Indexed Universal Life Insurance
Upside Potential With
Indexed Universal Life (IUL) insurance is permanent life insurance that offers a death benefit and the ability to build cash value. What sets IUL apart are its interest crediting options. They include:
- A guaranteed fixed rate of interest, and
- Interest based in part on one or more market indices such as the Standard and Poor’s 500® (S&P®)
A cap is typically placed on the credited rate of interest, and a minimum 0% floor helps guard against market-based losses.
If you want less risk than a variable universal life policy but greater cash value potential than a universal life policy, an IUL policy may be right for you.
Key Benefits of Indexed Universal Life Insurance
- Permanent death benefit coverage
- Upside cash value potential with downside protection
- Optional features (riders) to customize your coverage
- Flexibility to increase or decrease your planned premiums within certain limits
- Ability to access your cash value through tax-advantaged loans and withdrawals1
How Does Indexed Universal Life Insurance Work?
- You pay premiums.
- Premium charges, taxes and any rider fees are deducted from your premium.
- The net premium is applied to a fixed account that is credited a fixed rate of interest subject to a guaranteed minimum.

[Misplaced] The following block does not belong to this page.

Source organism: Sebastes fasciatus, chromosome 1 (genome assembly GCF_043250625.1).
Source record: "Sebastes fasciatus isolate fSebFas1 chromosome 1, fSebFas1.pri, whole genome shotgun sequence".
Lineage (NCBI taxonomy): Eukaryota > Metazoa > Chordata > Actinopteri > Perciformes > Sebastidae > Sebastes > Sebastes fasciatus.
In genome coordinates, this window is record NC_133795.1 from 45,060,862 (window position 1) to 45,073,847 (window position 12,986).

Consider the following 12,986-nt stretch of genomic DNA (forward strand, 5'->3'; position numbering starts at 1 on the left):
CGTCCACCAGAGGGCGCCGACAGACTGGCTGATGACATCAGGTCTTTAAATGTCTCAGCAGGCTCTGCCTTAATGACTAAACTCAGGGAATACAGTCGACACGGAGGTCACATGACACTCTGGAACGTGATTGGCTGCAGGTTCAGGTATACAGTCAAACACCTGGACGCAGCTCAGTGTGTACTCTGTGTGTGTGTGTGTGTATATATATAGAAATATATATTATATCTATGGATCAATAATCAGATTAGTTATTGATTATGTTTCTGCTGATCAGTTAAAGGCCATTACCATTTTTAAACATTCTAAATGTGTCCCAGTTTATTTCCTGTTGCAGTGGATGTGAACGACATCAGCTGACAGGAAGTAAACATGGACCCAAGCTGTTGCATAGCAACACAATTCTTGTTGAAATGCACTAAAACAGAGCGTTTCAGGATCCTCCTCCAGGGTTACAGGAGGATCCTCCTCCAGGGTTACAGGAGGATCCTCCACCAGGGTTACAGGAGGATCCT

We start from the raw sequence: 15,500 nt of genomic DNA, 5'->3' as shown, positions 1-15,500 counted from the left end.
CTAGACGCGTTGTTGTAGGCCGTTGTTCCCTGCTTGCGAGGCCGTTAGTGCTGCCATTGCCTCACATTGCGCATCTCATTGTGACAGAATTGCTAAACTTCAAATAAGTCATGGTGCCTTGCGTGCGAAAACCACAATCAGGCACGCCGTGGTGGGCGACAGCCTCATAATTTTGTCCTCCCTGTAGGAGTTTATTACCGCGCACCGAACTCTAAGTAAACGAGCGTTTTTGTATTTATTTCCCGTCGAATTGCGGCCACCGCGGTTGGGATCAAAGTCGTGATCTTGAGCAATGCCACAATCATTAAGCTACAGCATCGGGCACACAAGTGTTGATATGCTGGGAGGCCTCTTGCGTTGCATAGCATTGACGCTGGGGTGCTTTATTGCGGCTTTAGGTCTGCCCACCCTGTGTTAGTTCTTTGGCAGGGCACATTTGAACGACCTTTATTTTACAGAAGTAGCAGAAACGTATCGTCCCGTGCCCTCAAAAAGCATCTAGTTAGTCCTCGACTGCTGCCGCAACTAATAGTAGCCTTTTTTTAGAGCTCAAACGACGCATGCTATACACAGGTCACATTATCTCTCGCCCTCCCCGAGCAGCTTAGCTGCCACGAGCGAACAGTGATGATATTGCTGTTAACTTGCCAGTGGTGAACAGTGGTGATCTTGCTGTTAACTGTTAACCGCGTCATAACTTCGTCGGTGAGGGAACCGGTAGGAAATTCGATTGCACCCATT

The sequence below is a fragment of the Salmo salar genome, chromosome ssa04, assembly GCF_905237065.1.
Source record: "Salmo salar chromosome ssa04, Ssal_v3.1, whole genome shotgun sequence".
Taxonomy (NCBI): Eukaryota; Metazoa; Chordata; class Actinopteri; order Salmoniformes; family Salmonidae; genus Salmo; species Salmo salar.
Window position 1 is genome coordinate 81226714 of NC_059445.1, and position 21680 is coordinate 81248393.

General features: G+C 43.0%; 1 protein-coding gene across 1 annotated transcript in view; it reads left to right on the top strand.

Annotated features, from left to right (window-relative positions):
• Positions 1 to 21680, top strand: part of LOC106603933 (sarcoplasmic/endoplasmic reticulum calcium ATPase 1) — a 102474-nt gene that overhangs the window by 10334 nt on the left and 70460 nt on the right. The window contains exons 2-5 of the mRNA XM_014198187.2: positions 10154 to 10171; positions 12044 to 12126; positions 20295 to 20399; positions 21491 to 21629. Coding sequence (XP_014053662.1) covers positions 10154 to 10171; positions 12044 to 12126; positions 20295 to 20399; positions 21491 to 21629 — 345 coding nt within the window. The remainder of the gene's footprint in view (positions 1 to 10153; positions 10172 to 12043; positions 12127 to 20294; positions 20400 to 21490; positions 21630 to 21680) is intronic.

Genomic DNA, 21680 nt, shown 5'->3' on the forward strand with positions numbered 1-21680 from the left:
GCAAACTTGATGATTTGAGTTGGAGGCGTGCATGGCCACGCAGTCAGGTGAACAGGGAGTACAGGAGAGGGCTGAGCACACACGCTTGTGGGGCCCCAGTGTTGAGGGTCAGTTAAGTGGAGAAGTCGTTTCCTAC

- A percentage of your fixed account value, which you define, can be transferred to an index account. Your index account is credited interest equal to the index growth rate.
- Monthly insurance costs are deducted from the cash value. Unpaid loans plus interest and withdrawals will also reduce the death benefit and cash value.
As long as cash value is available, the policy remains in force.
- The death benefit – minus any outstanding policy loans and interest due – is paid to your beneficiaries at death.
Indexed Universal Life Choices from The Hartford
1 Both loans and withdrawals from a permanent life insurance policy may be subject to penalties and fees and, along with any accrued loan interest, will reduce the policy's account value and death benefit. Assuming a policy is not a Modified Endowment Contract (MEC), withdrawals are taxed only to the extent that they exceed the policyowner's cost basis in the policy and usually loans are free from current federal taxation. A policy loan could result in tax consequences if the policy lapses or is surrendered while a loan is outstanding. Distributions from MECs are subject to federal income tax to the extent of the gain in the policy and taxable distributions are subject to a 10% additional tax prior to age 59½, with certain exceptions.